Without thy fame, in life's fair-dawning day.
Son of the brave! of thee no trace will shine
In the proud annals of thy lofty line;
Nor shall thy deeds be deathless in the lays
That hold communion with the after-days.
Yet, by the wreaths thou mightst have nobly won
Hadst thou but lived till rose thy noontide sun;
By glory lost, I swear! by hope betrayed,
Thy fate shall amply dearly, be repaid;
War with thy foes I deem a holy strife,
And, to avenge thy death, devote my life.
'Hear ye my vows, O spirits of the slain!
Hear, and be with me on the battle-plain!
At noon, at midnight, still around me bide,
Rise on my dreams, and tell me how ye died!'

poem by Report problemRelated quotes
Added by Poetry Lover
Comment! | Vote! | Copy!

Share
Homer

The Iliad: Book 7

With these words Hector passed through the gates, and his brother
Alexandrus with him, both eager for the fray. As when heaven sends a
breeze to sailors who have long looked for one in vain, and have
laboured at their oars till they are faint with toil, even so
welcome was the sight of these two heroes to the Trojans.
Thereon Alexandrus killed Menesthius the son of Areithous; he
lived in Ame, and was son of Areithous the Mace-man, and of
Phylomedusa. Hector threw a spear at Eioneus and struck him dead
with a wound in the neck under the bronze rim of his helmet.
Glaucus, moreover, son of Hippolochus, captain of the Lycians, in hard
hand-to-hand fight smote Iphinous son of Dexius on the shoulder, as he
was springing on to his chariot behind his fleet mares; so he fell
to earth from the car, and there was no life left in him.
When, therefore, Minerva saw these men making havoc of the
Argives, she darted down to Ilius from the summits of Olympus, and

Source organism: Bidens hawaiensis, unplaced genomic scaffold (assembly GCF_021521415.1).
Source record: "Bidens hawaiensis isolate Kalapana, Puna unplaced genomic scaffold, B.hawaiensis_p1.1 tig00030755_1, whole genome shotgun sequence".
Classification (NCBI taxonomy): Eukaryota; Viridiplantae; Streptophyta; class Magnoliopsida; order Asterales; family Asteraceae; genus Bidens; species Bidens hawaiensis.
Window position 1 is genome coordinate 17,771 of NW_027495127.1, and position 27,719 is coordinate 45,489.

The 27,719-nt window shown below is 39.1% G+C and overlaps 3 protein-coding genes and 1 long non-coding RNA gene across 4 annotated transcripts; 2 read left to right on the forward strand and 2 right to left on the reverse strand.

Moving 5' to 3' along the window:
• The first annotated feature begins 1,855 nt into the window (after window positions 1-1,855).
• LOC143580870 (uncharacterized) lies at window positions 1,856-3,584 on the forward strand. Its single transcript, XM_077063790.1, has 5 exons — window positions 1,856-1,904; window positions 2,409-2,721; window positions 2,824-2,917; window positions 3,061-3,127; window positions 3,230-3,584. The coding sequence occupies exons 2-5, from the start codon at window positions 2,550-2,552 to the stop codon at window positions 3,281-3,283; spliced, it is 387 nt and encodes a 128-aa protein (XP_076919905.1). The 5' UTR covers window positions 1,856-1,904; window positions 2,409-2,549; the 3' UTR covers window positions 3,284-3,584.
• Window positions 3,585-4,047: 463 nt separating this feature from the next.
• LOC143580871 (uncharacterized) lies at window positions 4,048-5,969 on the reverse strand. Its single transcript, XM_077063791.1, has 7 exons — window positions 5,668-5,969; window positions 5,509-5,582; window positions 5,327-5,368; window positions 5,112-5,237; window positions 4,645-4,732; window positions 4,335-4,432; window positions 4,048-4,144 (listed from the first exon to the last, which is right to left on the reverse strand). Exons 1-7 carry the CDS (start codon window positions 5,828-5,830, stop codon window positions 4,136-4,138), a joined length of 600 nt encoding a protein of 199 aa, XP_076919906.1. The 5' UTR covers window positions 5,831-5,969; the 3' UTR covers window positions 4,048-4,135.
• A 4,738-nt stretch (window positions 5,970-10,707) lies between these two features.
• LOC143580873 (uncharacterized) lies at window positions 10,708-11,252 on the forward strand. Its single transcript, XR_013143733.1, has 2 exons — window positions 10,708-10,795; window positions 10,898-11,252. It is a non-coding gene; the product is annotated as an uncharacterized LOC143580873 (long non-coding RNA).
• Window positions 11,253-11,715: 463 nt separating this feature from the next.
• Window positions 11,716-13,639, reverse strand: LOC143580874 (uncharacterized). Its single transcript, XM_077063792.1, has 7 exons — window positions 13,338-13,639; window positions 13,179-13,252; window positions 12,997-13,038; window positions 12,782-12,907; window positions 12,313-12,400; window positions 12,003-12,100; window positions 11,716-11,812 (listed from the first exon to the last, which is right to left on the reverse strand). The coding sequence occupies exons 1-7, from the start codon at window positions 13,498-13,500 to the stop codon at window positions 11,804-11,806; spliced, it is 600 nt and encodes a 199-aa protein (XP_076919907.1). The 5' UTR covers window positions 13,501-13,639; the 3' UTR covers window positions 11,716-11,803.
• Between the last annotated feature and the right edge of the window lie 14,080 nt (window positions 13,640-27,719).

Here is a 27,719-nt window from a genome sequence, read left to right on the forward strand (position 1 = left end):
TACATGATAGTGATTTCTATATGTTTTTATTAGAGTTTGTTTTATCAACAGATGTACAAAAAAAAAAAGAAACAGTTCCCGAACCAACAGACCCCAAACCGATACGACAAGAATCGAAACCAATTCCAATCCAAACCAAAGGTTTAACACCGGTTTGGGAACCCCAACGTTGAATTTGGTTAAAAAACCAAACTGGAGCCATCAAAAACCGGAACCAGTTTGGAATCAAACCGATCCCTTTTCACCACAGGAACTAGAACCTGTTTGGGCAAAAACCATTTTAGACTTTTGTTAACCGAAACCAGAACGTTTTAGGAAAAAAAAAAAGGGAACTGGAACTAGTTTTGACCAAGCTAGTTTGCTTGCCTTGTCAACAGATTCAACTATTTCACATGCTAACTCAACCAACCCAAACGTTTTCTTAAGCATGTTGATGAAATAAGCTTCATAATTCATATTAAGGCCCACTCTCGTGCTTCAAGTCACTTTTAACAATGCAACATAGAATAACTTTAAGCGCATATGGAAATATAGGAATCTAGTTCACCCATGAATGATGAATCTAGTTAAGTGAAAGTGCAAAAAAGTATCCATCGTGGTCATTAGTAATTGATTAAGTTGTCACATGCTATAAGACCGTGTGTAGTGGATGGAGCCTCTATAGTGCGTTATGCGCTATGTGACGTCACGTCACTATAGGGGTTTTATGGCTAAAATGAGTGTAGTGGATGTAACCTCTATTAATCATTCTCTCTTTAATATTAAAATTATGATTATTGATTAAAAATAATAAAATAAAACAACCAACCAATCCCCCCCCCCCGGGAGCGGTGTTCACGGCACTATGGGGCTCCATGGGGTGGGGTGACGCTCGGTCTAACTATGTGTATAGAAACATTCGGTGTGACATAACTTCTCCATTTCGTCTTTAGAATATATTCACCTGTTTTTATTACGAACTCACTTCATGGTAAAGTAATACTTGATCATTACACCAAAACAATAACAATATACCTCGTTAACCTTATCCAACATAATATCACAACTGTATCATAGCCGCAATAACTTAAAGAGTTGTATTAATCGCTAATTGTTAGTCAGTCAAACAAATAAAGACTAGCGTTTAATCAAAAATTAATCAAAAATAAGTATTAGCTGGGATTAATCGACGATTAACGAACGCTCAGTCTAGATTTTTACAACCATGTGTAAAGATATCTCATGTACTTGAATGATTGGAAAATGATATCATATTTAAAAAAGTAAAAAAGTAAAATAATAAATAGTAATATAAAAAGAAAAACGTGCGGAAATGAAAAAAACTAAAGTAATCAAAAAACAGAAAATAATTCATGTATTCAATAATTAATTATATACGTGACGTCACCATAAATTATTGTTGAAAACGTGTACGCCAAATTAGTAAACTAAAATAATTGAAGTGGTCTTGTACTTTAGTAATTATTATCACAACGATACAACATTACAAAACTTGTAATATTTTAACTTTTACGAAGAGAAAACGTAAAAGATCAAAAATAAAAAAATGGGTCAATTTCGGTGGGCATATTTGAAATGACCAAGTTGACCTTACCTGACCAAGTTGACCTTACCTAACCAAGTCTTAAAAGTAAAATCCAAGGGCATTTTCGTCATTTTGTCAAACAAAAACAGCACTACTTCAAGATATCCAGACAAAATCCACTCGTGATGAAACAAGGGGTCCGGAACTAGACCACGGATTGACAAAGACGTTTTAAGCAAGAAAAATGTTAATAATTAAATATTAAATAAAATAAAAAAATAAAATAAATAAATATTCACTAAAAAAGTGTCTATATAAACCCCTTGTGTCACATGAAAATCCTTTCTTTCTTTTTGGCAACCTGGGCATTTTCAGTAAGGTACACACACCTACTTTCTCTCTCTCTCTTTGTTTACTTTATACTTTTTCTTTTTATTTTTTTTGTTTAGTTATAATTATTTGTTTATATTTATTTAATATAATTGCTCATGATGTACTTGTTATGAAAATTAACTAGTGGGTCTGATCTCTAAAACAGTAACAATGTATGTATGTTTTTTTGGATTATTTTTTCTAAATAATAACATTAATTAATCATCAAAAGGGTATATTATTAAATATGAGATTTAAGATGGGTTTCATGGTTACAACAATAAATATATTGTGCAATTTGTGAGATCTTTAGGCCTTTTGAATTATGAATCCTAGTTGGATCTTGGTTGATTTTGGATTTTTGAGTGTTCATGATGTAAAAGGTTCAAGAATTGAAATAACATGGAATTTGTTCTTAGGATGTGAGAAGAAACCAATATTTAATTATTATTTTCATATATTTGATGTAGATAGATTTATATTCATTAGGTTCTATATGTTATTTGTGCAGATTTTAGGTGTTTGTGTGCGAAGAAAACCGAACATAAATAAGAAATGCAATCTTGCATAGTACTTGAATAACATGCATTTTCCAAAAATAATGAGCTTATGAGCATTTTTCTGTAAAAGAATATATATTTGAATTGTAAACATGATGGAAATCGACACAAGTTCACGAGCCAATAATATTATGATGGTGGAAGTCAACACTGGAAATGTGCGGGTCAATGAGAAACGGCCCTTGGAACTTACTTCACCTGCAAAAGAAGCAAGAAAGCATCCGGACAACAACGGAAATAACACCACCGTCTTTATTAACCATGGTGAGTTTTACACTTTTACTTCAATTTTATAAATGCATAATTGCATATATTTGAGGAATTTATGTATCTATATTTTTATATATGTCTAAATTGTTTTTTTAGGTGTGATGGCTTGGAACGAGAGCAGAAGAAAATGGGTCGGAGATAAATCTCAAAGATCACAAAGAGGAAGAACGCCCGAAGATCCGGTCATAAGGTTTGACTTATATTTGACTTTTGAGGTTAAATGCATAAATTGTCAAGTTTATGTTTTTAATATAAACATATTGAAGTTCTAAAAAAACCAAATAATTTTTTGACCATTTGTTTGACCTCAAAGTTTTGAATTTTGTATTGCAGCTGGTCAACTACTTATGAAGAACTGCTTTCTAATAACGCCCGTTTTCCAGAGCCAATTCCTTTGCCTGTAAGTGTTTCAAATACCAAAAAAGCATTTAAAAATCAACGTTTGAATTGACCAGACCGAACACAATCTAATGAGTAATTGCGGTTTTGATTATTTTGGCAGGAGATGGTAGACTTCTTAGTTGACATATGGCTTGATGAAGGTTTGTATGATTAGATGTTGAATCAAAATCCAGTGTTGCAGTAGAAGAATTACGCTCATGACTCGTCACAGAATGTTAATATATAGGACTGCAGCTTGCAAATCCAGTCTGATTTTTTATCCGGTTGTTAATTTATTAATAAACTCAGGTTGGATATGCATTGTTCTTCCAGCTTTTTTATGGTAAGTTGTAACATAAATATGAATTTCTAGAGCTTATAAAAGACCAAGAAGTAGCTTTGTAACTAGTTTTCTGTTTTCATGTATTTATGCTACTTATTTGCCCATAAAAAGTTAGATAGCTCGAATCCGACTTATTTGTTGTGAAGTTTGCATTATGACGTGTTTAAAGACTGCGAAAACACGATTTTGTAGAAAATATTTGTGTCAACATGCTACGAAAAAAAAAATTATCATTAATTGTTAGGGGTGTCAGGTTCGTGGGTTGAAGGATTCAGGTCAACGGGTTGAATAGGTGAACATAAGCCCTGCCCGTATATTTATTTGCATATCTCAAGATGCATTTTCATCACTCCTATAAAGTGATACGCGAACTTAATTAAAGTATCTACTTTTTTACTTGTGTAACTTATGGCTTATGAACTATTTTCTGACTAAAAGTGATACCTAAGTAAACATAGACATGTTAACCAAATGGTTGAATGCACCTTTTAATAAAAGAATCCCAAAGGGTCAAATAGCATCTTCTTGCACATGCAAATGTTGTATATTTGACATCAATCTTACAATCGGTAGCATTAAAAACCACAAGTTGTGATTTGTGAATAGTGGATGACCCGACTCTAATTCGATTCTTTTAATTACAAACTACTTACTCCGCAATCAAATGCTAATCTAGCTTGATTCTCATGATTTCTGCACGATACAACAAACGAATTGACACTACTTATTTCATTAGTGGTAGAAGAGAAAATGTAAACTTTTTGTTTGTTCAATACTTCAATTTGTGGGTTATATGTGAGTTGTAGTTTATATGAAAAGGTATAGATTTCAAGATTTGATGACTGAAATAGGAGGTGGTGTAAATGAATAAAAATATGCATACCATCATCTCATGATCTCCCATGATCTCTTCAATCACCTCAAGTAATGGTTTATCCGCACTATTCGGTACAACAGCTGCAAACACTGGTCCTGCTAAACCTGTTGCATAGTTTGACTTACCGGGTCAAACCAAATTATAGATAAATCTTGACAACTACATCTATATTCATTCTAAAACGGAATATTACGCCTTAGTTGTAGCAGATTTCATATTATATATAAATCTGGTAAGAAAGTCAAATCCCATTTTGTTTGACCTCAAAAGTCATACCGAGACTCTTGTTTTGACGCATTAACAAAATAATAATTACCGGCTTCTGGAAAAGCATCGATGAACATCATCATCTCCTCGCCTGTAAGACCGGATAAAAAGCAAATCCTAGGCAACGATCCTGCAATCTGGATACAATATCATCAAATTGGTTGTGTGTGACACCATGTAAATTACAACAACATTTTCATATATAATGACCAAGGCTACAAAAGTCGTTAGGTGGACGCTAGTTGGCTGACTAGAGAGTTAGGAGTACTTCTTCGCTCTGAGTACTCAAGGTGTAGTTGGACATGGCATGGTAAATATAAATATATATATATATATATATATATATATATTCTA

Apollo, who was looking on from Pergamus, went out to meet her; for he
wanted the Trojans to be victorious. The pair met by the oak tree, and
King Apollo son of Jove was first to speak. "What would you have
said he, "daughter of great Jove, that your proud spirit has sent
you hither from Olympus? Have you no pity upon the Trojans, and
would you incline the scales of victory in favour of the Danaans?
Let me persuade you- for it will be better thus- stay the combat for
to-day, but let them renew the fight hereafter till they compass the
doom of Ilius, since you goddesses have made up your minds to
destroy the city."
And Minerva answered, "So be it, Far-Darter; it was in this mind
that I came down from Olympus to the Trojans and Achaeans. Tell me,
then, how do you propose to end this present fighting?"
Apollo, son of Jove, replied, "Let us incite great Hector to
challenge some one of the Danaans in single combat; on this the
Achaeans will be shamed into finding a man who will fight him."
Minerva assented, and Helenus son of Priam divined the counsel of
the gods; he therefore went up to Hector and said, "Hector son of
Priam, peer of gods in counsel, I am your brother, let me then
persuade you. Bid the other Trojans and Achaeans all of them take
their seats, and challenge the best man among the Achaeans to meet you
in single combat. I have heard the voice of the ever-living gods,
and the hour of your doom is not yet come."
Hector was glad when he heard this saying, and went in among the
Trojans, grasping his spear by the middle to hold them back, and
they all sat down. Agamemnon also bade the Achaeans be seated. But
Minerva and Apollo, in the likeness of vultures, perched on father
Jove's high oak tree, proud of their men; and the ranks sat close
ranged together, bristling with shield and helmet and spear. As when
the rising west wind furs the face of the sea and the waters grow dark
beneath it, so sat the companies of Trojans and Achaeans upon the
plain. And Hector spoke thus:-
"Hear me, Trojans and Achaeans, that I may speak even as I am
minded; Jove on his high throne has brought our oaths and covenants to
nothing, and foreshadows ill for both of us, till you either take
the towers of Troy, or are yourselves vanquished at your ships. The
princes of the Achaeans are here present in the midst of you; let him,
then, that will fight me stand forward as your champion against
Hector. Thus I say, and may Jove be witness between us. If your
champion slay me, let him strip me of my armour and take it to your
ships, but let him send my body home that the Trojans and their